After Wednesday’s hangout with Taylor, Chris and David I was feeling pretty pumped about the direction of things.
That feeling was only amplified after a Saturday afternoon spent in New Brunswick operating on Doug Devine’s Island Central Railway and Steve McMullin’s Carelton railway.
Even though we we’re very much in the dead of winter here on Prince Edward Island, spring was definitely in the air this Sunday afternoon. I couldn’t resist making the first of what is likely to be many visits to the prototype location.
I can look at photos all day but to catch onto the feeling of the layout I really needed to get out to Vernon River its self and get an idea of how the land lays in 1:1.
Instead of photos, I thought it would be easier to just make a short video which you can find right here:
I will return when the snow melts and again in the summer. I plan to take many photos of the right of way, trees, buildings, farmers fields and farm roads in the area to get a good idea of how I’ll model them.
Preliminary layout plan. The plan doesn’t show tree lines or service roads.
With most of the planning of the Vernon River layout complete, or at least on the way to completion, I felt confident that it was safe timing to get some benchwork built.
Given the likelihood of a move in the not so distant future I applied the TOMA concept and based my track plan on two 2.5ft x 6ft modules and two 6in x 5ft single track removable staging cassettes- one for each end. The fully sceniced staging cassettes will use bolts and tee nuts to securely connect them to each end of the layout.
This modular setup not only allows me to easily move the layout when moving time comes; it will also allow for easier layout expansion once I have a house with a layout room. A little forethought now will hopefully suppress future tears.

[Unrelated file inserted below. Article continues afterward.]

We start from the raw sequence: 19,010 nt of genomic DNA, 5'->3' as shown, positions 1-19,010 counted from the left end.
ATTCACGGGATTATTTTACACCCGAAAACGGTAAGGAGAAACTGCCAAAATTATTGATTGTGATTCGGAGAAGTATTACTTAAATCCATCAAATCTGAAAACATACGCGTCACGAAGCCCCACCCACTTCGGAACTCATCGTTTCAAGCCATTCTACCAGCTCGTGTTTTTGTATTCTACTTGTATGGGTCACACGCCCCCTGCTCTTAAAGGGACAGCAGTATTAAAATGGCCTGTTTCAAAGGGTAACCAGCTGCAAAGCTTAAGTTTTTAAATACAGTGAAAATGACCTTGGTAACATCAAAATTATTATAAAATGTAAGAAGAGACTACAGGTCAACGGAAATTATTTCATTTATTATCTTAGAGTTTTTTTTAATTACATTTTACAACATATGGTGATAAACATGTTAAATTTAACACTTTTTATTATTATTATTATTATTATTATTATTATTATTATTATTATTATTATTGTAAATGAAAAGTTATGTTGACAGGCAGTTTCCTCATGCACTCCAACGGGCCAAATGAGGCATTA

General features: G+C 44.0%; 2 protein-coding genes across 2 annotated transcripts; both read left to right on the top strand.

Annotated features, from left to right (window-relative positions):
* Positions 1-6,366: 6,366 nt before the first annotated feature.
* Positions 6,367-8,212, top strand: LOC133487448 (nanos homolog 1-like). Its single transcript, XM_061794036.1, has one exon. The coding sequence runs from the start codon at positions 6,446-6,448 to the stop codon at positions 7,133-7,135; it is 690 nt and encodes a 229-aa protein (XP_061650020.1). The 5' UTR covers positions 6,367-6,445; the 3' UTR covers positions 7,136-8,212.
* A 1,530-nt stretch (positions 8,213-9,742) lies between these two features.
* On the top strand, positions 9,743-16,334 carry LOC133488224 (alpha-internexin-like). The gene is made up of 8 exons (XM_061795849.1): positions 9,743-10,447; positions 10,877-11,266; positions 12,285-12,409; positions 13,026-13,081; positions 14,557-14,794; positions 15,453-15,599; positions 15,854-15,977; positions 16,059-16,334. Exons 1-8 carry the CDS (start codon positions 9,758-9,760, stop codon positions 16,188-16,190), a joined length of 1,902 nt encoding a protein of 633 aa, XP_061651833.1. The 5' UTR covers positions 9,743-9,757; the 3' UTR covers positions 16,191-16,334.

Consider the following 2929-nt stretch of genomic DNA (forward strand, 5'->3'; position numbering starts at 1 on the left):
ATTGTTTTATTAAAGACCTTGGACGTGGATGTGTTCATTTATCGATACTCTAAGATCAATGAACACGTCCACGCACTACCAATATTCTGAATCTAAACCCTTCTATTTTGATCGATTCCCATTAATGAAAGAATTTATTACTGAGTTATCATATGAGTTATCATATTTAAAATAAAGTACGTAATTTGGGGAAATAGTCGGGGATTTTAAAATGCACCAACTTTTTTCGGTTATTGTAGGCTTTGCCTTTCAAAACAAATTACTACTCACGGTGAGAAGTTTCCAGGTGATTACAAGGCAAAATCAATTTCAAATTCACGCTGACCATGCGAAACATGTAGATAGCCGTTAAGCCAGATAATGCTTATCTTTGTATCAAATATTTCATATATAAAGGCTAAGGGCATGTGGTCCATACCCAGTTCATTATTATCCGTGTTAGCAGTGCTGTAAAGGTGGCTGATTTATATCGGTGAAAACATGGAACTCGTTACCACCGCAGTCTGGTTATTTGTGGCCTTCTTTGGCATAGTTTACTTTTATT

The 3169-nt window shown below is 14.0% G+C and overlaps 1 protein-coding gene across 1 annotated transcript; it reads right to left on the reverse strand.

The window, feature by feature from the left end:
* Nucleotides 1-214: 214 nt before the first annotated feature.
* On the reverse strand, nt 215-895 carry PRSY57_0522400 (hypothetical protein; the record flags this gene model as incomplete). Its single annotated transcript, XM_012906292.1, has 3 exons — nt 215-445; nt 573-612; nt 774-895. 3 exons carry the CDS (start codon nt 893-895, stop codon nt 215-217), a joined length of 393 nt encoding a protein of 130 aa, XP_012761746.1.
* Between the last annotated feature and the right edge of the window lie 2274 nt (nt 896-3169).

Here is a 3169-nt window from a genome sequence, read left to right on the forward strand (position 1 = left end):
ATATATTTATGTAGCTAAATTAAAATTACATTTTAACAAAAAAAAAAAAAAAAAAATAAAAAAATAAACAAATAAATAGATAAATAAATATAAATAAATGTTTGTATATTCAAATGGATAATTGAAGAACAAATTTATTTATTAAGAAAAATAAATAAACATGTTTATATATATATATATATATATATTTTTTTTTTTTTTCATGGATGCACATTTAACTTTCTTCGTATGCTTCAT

It’s also important to note that the full 12ft of layout will allow me model the village with almost no compression at all aside from the neglecting of the curve of the track. There is one small potato warehouse that will be slightly cut off of the layouts edge. This provides an interesting opportunity to model the building as a cross-section. From behind the building, you’ll be able to see directly inside to a potato filled warehouse. From the front, all you’ll see is the exterior.
Taylor Main had previously offered me his help in anything benchwork related, so this past Saturday I took him up on that. We met and Kent, picked up the supplies needed, headed back to his basement workshop and got to work.
We made great progress- all that remains to be completed is the legs and the installation of 1″ foam. The foam will be recessed level with the top of the modules. We’ve made plans to complete the modules this coming Sunday.
Telling the stories of the history of the port of Charlottetown and the marine heritage of Northumberland Strait on Canada's East Coast. Winner of the Heritage Award from the PEI Museum and Heritage Foundation and a Heritage Preservation Award from the City of Charlottetown